There has been little research about melatonin's effects on cardiovascular disease, but a recent study in The Lancet (Vol. 345, Jun. 3, 1995, page 1408) by scientists at the Institute for Cardiovascular Diagnosis And Therapy in Salzburg, Austria produced some eye-opening findings.
They looked at nightly melatonin levels in the serum of two groups of subjects: 2 women and 13 men with documented coronary heart disease (mean age 54) and 2 healthy women and 8 healthy men (mean age 53). They measured serum melatonin levels in these subjects, both in the afternoon and at night.
Differences In Melatonin LevelsMelatonin was not detectable in either group during the afternoon. At night, when melatonin does its work, however, the results were very different. The scientists found that melatonin levels in the coronary disease patients was five times lower than in healthy subjects!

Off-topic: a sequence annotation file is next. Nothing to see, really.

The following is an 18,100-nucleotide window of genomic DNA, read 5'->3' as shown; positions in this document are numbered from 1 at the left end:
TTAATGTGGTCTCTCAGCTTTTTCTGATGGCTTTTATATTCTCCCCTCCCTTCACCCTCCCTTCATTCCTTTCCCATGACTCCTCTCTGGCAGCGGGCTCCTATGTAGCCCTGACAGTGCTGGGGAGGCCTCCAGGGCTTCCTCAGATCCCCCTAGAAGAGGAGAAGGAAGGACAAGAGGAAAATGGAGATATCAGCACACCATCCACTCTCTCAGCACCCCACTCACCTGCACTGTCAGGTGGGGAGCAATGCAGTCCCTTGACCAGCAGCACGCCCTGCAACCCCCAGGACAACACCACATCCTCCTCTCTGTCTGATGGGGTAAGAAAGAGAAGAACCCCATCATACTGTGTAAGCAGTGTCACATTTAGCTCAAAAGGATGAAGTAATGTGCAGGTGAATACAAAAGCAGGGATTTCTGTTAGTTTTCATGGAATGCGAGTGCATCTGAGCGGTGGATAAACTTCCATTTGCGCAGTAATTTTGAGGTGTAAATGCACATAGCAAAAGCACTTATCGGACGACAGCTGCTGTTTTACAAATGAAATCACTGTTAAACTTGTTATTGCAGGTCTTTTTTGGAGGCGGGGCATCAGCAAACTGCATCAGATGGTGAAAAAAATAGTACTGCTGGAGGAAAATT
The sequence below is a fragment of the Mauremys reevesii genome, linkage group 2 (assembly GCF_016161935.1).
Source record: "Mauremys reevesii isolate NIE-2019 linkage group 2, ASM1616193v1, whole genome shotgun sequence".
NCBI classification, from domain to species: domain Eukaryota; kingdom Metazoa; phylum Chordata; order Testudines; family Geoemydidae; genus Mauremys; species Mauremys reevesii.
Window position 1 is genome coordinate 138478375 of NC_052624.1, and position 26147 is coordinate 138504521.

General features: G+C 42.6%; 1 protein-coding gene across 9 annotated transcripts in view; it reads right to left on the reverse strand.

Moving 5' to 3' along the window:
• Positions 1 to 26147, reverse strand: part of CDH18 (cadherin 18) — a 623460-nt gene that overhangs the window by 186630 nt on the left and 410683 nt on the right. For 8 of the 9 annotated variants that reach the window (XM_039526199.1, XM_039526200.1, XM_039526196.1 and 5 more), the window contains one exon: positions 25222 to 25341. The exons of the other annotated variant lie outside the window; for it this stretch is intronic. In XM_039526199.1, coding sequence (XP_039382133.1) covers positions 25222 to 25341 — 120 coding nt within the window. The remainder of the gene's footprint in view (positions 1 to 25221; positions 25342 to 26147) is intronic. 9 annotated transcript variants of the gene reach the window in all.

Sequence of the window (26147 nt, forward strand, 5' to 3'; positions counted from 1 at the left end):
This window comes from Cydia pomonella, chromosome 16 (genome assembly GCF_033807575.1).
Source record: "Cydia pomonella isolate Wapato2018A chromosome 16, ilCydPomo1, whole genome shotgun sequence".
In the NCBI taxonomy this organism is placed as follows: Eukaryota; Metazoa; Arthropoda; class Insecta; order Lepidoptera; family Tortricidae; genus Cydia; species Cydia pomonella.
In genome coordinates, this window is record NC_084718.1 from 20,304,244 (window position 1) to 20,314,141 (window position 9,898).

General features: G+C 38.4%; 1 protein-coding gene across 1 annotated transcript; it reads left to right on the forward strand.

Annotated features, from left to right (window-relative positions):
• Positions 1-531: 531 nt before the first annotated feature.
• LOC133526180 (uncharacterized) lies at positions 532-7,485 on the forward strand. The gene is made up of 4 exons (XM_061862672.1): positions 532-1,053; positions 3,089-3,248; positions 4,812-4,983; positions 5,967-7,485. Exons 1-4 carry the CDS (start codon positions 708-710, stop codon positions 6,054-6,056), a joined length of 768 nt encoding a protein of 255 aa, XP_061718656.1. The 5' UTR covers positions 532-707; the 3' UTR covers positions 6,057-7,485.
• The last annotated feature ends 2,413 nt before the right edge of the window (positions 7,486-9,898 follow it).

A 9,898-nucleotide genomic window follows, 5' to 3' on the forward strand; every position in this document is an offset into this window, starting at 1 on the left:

They speculated that, since melatonin reduces noradrenaline, which may inflict damage in arterial walls, the lack of melatonin in individuals with coronary heart disease fails to keep their noradrenaline levels in check. It would be interesting to determine if individuals who suffer heart attacks have depleted melatonin levels before their heart attack, or if their depleted melatonin levels are a consequence of their heart attack.
What's very clear, however, is that replenishing the depleted melatonin levels in coronary heart disease patients could be a very effective therapy, and that maintaining youthful melatonin levels could be an effective way of preventing heart attacks, strokes, and other cardiovascular diseases.
The Austrian scientists agree about this in their conclusion to their paper:
"Because melatonin concentrations can be increased by oral administration of melatonin, it would be easy to treat patients with coronary heart disease with melatonin to study effects on the development of atherosclerosis and coronary heart disease."
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